Saving Versus Paying Off Debt
The saving versus paying off debt is an age-old quandary that has plagued people since the advent of consumer debt. Pose this question to a group of financial planners and the responses will be split, roughly down the middle. While there might be as many advocates for savings as there would be for paying down debt, the broad consensus will likely be that it really depends on the situation.
Much of the debt reduction argument stems from simple math. If you hold consumer debt that costs you 15% and the only available savings instruments yields 1%, then it would seem to be a no-brainer to pay the higher cost debt down. For as much as you can set aside in savings, the net effect is that you would be losing 14% on the money saved. So, the sooner you could pay the expensive debt off, the sooner you can be applying your cash flow to savings. Makes sense, right?
Longevity Risk: The Biggest Real Retirement Risk You Haven’t Covered
This isn’t our parents’ or grandparents’ retirement anymore. Just a few decades ago, many retirees enjoyed the full benefits of the “three-legged stool” of retirement provide by guaranteed pension payments, savings, and Social Security. In addition, they didn’t have to be very concerned with how much of their income translated into actual purchasing power because, except for the mid to late seventies, inflation was not a big factor for several reasons. Today, the three-legged stool is barely standing on two legs and inflation, even at the lowest levels, can wreak havoc on our lifestyles due to the fact we are living 12 to 15 years longer.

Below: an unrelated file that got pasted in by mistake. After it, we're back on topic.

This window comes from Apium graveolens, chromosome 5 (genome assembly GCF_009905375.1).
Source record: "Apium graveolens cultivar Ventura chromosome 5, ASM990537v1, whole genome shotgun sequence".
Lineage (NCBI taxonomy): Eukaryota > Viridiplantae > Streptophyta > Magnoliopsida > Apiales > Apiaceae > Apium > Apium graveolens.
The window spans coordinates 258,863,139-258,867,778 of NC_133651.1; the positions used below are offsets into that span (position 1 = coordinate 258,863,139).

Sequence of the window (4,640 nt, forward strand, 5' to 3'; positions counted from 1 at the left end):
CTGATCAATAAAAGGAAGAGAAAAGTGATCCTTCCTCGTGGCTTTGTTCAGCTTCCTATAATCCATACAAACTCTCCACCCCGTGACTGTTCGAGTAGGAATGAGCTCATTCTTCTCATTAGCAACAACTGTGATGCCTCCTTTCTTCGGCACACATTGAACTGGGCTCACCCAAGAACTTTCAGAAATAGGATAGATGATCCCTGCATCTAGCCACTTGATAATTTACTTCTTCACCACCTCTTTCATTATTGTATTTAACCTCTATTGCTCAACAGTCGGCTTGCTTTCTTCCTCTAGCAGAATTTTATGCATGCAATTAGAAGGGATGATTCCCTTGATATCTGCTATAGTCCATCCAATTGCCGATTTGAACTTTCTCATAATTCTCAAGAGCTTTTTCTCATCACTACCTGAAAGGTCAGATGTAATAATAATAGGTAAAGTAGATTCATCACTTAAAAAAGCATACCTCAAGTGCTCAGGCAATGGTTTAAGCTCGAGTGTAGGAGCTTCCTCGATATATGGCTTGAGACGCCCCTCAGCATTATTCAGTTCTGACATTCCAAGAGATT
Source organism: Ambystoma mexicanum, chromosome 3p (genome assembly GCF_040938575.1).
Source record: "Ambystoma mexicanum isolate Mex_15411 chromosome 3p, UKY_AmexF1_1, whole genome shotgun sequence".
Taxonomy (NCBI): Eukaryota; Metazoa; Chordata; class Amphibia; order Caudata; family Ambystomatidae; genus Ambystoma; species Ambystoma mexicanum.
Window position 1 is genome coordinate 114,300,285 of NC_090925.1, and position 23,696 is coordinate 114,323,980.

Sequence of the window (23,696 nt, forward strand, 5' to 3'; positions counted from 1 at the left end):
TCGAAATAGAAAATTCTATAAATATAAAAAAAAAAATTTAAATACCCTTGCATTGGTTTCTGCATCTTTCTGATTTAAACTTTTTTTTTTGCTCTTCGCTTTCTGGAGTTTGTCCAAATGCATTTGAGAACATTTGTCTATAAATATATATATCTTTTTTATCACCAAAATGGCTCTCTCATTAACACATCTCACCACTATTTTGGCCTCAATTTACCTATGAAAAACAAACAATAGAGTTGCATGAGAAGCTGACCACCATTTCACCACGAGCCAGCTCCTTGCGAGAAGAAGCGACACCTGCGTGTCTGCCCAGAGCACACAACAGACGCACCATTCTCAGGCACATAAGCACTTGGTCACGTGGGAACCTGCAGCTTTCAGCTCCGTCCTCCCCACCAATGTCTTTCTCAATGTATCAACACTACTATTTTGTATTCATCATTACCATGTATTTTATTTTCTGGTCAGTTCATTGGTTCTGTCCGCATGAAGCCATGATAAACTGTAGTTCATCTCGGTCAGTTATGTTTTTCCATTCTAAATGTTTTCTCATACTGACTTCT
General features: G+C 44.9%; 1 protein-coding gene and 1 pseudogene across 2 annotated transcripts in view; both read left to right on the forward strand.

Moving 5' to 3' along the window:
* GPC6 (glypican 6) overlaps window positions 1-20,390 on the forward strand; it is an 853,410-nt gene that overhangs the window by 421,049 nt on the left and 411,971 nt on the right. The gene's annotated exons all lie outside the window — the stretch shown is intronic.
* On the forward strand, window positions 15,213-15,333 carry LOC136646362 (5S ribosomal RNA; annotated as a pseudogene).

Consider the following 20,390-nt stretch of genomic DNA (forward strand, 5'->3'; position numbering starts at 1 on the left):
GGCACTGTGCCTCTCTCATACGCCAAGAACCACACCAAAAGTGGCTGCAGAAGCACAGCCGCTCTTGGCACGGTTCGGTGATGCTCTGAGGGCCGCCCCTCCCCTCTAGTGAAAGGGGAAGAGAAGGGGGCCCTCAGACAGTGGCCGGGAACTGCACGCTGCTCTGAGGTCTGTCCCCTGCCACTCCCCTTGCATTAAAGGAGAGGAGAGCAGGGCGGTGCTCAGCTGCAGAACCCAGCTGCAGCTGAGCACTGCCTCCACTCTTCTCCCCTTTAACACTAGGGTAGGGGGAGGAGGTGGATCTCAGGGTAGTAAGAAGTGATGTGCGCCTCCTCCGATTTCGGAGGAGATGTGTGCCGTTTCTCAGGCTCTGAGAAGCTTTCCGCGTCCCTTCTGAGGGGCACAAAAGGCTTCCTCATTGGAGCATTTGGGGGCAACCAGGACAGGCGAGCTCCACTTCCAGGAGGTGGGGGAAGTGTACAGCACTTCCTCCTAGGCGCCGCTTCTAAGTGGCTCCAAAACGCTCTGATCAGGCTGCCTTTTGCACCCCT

Planning a Family – What to Save for Right Now